NewYork-Presbyterian, City University of NY (CUNY), Microsoft, and Inwood Early College (IEC) joined together in 2013 to introduce New York City high school students to information technology in a health care setting. NewYork-Presbyterian recently hosted the IEC 11th graders in the Morgan Stanley Children’s Hospital Wintergarden to celebrate the successful culmination of three years of mentoring.
“It’s always a pleasure to welcome Inwood Early College students to NewYork-Presbyterian and celebrate the completion of another successful cycle of mentoring,”said Dr. Bruce Forman, Associate Professor of Biomedical Informatics at Columbia University Vagelos College of Physicians and Surgeons, who also oversees NewYork-Presbyterian’s collaboration with IEC. “We hope we’ve been able to give the students some guidance over the last three years, and we’ve very much enjoyed their questions and enthusiasm. We’re happy to open our doors and share in their celebration.”
NewYork-Presbyterian has been a proud industry partner of IEC since the 2013-14 planning year. Forman, an original leader on the NewYork-Presbyterian side of this collaboration, is among the approximately 50 hospital staff who mentor the high school students. One Friday each month, these mentors meet with subsets of students between the ninth and 11th grades to introduce and educate them to the many areas within the health and information technology discipline as well as familiarize them with the nature of work, the workplace, and professionalism.
“What we do, as industry partners, is provide work-based learning for the students,” Forman said. “We have sessions on things like how to write a resumé, how one handles a job interview, and aspects of college preparation and college selection.”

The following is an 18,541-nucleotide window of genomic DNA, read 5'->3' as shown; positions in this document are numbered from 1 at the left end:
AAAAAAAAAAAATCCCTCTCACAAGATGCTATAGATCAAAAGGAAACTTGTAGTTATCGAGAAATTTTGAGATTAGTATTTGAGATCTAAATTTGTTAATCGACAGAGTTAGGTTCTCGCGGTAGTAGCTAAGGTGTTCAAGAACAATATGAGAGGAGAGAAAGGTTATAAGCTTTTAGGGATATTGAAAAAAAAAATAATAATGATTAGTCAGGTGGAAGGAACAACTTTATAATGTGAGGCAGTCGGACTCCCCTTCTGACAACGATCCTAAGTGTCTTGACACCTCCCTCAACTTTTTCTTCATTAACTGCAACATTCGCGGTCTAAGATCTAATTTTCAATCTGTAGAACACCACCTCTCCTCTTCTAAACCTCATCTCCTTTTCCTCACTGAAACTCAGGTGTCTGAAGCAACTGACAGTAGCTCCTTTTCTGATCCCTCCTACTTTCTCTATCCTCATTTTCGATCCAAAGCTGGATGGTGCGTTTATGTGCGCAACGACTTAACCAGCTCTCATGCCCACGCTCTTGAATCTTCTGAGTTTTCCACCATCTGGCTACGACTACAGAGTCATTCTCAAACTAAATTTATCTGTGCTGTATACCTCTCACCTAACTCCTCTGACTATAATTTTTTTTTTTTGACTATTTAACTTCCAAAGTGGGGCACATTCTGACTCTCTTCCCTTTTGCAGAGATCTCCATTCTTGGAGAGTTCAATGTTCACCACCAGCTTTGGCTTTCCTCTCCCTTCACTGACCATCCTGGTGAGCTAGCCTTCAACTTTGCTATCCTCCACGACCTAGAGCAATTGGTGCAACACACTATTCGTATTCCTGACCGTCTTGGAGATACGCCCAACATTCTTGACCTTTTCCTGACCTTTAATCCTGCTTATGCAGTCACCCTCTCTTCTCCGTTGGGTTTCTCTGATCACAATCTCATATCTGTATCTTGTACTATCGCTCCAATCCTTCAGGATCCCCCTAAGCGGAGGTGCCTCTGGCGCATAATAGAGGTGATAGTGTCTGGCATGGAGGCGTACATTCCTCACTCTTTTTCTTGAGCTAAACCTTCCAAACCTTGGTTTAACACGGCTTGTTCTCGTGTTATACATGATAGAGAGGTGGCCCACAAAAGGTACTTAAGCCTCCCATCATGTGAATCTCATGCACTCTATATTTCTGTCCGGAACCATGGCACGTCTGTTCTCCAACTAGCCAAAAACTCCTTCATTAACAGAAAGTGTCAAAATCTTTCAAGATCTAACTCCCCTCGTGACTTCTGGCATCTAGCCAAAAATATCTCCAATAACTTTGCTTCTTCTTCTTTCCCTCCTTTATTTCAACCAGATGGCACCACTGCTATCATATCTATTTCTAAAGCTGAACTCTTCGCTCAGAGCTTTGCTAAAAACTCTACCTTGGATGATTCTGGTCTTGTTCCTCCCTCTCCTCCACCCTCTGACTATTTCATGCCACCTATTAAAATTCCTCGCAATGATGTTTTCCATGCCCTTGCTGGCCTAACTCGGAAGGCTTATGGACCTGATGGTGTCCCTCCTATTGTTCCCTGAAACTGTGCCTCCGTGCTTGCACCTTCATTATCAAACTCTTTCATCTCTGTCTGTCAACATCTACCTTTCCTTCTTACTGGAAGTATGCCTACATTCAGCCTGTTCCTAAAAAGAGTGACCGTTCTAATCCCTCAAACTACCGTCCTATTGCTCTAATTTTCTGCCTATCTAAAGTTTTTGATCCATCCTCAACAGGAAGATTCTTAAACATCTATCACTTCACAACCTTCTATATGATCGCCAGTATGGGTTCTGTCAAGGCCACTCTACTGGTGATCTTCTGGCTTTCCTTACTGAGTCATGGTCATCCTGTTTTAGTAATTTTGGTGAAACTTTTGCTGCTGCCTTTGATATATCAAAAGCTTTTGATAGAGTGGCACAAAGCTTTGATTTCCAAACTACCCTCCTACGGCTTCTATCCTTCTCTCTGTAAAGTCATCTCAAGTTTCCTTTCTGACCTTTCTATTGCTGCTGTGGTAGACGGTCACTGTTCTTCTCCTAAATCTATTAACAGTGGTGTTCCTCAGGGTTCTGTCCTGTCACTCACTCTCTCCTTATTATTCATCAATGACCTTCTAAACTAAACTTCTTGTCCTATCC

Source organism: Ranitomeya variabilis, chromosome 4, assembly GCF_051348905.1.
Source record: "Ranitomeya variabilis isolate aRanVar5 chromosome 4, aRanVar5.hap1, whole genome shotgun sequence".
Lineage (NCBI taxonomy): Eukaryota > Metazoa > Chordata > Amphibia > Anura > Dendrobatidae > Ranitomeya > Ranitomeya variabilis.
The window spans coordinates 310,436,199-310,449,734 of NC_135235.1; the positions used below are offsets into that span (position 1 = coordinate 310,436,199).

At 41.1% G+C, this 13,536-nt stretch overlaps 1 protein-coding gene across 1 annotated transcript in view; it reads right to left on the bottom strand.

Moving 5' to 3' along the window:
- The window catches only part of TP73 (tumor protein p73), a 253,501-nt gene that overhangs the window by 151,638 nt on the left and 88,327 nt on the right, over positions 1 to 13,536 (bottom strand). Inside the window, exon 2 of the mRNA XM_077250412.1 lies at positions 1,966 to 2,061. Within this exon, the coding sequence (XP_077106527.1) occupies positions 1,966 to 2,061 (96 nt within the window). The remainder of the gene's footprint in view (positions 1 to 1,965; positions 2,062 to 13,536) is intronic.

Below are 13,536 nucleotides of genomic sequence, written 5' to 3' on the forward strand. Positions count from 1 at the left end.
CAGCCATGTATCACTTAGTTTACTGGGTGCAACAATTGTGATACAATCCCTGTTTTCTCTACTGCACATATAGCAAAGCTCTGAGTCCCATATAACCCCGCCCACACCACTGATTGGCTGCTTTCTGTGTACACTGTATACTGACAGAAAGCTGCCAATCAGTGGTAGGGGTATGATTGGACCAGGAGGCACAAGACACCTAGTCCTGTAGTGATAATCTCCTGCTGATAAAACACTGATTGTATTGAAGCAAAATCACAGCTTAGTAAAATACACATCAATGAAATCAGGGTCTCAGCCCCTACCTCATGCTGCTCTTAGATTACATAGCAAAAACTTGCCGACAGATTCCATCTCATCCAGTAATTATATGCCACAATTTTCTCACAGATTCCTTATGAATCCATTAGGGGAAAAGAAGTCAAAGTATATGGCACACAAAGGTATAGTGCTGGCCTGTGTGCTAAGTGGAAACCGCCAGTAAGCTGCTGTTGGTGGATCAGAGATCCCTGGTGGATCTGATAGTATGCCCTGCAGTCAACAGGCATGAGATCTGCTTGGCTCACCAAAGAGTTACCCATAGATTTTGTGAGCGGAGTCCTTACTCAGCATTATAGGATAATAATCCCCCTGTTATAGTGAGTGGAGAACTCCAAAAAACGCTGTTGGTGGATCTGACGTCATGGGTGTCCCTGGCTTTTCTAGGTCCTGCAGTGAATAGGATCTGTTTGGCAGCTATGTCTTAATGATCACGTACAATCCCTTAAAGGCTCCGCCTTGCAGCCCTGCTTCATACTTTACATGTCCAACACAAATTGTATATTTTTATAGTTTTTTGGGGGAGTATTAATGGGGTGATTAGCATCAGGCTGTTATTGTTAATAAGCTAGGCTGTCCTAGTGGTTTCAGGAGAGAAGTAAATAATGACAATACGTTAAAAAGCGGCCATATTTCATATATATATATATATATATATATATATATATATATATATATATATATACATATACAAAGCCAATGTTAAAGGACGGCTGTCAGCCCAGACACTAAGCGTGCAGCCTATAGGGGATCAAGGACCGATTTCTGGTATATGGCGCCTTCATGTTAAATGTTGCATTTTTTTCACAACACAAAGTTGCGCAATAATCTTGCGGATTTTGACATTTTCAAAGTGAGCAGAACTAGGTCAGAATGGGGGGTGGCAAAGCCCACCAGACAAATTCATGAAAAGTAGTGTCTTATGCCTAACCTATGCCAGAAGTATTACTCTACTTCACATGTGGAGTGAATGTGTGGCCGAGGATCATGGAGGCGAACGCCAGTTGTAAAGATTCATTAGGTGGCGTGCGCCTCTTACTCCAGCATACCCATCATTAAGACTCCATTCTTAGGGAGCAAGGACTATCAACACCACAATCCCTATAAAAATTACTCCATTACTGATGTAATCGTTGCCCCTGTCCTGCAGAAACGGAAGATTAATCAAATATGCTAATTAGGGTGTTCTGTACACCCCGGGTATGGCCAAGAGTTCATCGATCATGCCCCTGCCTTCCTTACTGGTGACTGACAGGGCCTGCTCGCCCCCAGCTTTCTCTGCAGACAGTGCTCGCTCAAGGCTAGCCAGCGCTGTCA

The students continuously impress Forman and his colleagues with their curiosity about health and information technology. He admitted that the “mentors were more nervous than anybody” at first, but Forman finds great inspiration from these motivated students.
“The only entrance requirement is that you demonstrate an interest in the theme of the school,” said Forman, who is also a Director in Information Services at NewYork-Presbyterian and a Department of Biomedical Informatics (DBMI) faculty member since 1994. “At this stage in my career, education and training are very important to me.”
This partnership also aligns with the National Library of Medicine (NLM) objective of developing a diverse work force. Forman said that approximately 96% of the IEC population are students of Hispanic/Latino or African-American heritage, many of whom travel from the Bronx to the school located in the uppermost neighborhood (Inwood) of Manhattan.
“There are a number of students who haven’t had the easiest time in life, but this school really provides them opportunity,” said Forman, who specifically praised principal Samona Tait’s leadership at IEC. “They are curious. They ask a million questions. And they’re New Yorkers, so they’re not shy.”
Forman shared recent successful results from IEC, including higher SAT scores, Regent scores, graduating percentage, and amount of college credits accrued than the average high school in either New York City or the state of New York.
Success hasn’t been limited to the students. Forman accepted the 2018 New York City Department of Education Career and Technology Education Partner of the Year Award on behalf of NewYork-Presbyterianin December. He looks forward to building upon the partnership and introducing the health and information technology fields to new classes of interested students in the future.
“Partnership and inspiration are at the center of our strong relationship with CUNY, Microsoft, the IEC staff, and most especially the IEC students,” Forman said. “With a little guidance and direction, there is no limit to the opportunities available to these wonderful young people.”